According to the estimations made by the IAU (International Astronomical Union) and ICQ (International Comet Quarterly) information, Comet C/2005 L3 McNaught wasn’t supposed to be any brighter than magnitude 15 this month and in a slow decline in brightness. However, thanks to observations done by Joseph Brimacombe at Macedon Ranges Observatory, the “tale of the tape” shows a different story…
Currently located in Hercules (RA 16 16.65 Dec +20 12.8), recent observation estimates of around magnitude 13 have been confirmed thanks to Mr. Brimacombe’s photographic artistry. The ICQ reports have shown Comet C/2005 L3 McNaught slowly brightening since mid-March. Discovered on June 3, 2005 by R. H. McNaught of Siding Spring, the then 17.7 magnitude comet has slowly climbed the brightness ladder over the last 3 years. Reaching perihelion this year on January 16, L3 McNaught has surprised many astronomers – including observers.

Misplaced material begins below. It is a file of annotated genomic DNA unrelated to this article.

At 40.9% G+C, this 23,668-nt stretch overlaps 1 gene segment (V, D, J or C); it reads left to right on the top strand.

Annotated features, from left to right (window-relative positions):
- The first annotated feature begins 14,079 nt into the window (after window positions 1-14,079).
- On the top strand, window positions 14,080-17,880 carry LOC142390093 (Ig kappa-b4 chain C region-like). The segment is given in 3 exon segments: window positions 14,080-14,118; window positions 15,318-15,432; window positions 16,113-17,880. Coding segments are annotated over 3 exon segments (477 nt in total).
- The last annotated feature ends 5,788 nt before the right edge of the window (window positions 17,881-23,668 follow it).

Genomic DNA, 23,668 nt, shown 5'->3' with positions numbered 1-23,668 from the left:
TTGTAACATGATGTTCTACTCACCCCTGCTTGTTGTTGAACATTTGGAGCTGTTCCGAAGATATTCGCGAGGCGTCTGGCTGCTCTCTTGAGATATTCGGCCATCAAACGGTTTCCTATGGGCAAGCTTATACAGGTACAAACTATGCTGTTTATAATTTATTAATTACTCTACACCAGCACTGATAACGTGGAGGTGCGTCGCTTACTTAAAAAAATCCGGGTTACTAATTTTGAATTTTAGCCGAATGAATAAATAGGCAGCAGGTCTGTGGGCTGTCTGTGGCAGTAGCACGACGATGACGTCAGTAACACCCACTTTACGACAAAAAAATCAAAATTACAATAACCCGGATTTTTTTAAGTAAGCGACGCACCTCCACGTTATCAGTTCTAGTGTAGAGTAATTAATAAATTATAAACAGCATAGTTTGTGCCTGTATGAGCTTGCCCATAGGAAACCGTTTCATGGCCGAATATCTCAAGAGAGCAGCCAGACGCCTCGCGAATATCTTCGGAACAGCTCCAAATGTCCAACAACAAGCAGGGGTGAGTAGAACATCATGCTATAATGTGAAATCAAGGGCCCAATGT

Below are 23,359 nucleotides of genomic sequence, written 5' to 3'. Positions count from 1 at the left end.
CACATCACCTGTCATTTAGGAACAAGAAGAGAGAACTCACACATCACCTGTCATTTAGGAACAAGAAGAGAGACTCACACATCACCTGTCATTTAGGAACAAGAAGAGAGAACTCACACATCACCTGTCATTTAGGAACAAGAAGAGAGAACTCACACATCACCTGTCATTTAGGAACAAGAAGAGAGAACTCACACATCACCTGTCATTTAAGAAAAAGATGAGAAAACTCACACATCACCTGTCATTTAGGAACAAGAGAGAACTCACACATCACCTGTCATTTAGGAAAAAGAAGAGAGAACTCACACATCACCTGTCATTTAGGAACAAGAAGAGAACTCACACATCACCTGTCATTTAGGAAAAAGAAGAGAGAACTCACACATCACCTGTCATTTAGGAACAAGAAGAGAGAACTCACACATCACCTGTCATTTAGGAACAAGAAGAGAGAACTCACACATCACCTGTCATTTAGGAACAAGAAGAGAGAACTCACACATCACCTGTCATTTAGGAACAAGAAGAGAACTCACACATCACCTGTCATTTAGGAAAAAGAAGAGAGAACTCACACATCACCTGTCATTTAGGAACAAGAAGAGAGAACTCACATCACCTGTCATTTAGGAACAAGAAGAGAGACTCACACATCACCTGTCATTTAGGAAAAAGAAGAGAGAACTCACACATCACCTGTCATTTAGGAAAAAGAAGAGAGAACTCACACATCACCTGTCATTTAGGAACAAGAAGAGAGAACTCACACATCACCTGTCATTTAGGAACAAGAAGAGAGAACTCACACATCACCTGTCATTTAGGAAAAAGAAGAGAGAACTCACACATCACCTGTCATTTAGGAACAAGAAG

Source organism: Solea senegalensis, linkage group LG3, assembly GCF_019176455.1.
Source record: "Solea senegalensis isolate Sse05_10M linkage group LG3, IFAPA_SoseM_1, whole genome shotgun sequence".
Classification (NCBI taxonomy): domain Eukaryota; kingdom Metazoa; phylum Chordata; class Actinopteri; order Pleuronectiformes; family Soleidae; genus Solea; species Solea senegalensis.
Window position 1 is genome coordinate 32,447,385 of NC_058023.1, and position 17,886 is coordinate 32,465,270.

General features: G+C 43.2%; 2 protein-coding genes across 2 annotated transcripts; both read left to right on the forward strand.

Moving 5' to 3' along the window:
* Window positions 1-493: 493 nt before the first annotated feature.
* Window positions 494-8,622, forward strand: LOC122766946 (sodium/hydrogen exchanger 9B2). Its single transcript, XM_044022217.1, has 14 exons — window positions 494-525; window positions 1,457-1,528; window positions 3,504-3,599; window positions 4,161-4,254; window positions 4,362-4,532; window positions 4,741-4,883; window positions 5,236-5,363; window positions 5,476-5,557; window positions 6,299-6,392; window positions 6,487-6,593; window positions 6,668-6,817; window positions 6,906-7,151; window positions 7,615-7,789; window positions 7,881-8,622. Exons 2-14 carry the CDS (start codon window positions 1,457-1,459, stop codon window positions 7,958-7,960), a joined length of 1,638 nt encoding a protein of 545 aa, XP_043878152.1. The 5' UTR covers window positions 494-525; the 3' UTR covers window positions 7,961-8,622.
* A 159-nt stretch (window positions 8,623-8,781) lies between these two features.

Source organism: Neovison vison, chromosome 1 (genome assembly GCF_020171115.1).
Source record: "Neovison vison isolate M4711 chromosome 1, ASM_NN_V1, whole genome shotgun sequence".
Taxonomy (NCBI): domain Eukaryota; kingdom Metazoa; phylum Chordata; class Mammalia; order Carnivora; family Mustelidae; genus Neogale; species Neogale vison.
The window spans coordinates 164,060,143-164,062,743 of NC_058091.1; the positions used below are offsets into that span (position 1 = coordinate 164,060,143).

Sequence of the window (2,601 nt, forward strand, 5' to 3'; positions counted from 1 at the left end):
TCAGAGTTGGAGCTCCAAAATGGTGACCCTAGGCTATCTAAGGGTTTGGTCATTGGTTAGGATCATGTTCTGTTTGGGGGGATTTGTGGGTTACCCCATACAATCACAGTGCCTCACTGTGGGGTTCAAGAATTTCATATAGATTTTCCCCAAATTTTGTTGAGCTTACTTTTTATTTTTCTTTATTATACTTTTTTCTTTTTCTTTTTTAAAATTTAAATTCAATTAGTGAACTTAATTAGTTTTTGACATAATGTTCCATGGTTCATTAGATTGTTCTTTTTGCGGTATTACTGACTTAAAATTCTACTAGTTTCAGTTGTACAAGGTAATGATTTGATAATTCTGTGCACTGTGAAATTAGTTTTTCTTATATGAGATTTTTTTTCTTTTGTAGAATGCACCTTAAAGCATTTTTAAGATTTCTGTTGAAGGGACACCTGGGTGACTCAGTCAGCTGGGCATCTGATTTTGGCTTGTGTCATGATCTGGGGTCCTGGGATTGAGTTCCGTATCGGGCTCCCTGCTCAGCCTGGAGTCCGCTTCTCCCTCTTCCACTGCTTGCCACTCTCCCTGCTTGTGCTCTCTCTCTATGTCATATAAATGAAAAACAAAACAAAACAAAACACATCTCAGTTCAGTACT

Click On Image for Comet Movie – Courtesy of Macedon Ranges Observatory
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Says Brimacombe – who was remotely controlling the telescope from his location in Abu Dhabi: “I took a few shots for fun and was surprised at how bright it was compared with barely visible Comet 110P Hartley (mag. 15.5). McNaught was supposed to be mag 15 and it’s easy to see the tail.”
Will Comet C/2005 L3 McNaught brighten as dramatically as Comet Holmes did? Chances are slim, but comets are mysterious creatures that seldom do what we expect them to. According to all the reports, L3 McNaught has great high surface brightness properties right now which will make it easier than most faint comets to spot with backyard equipment. Who knows what tomorrow might bring?
AVI and Still Photo Information: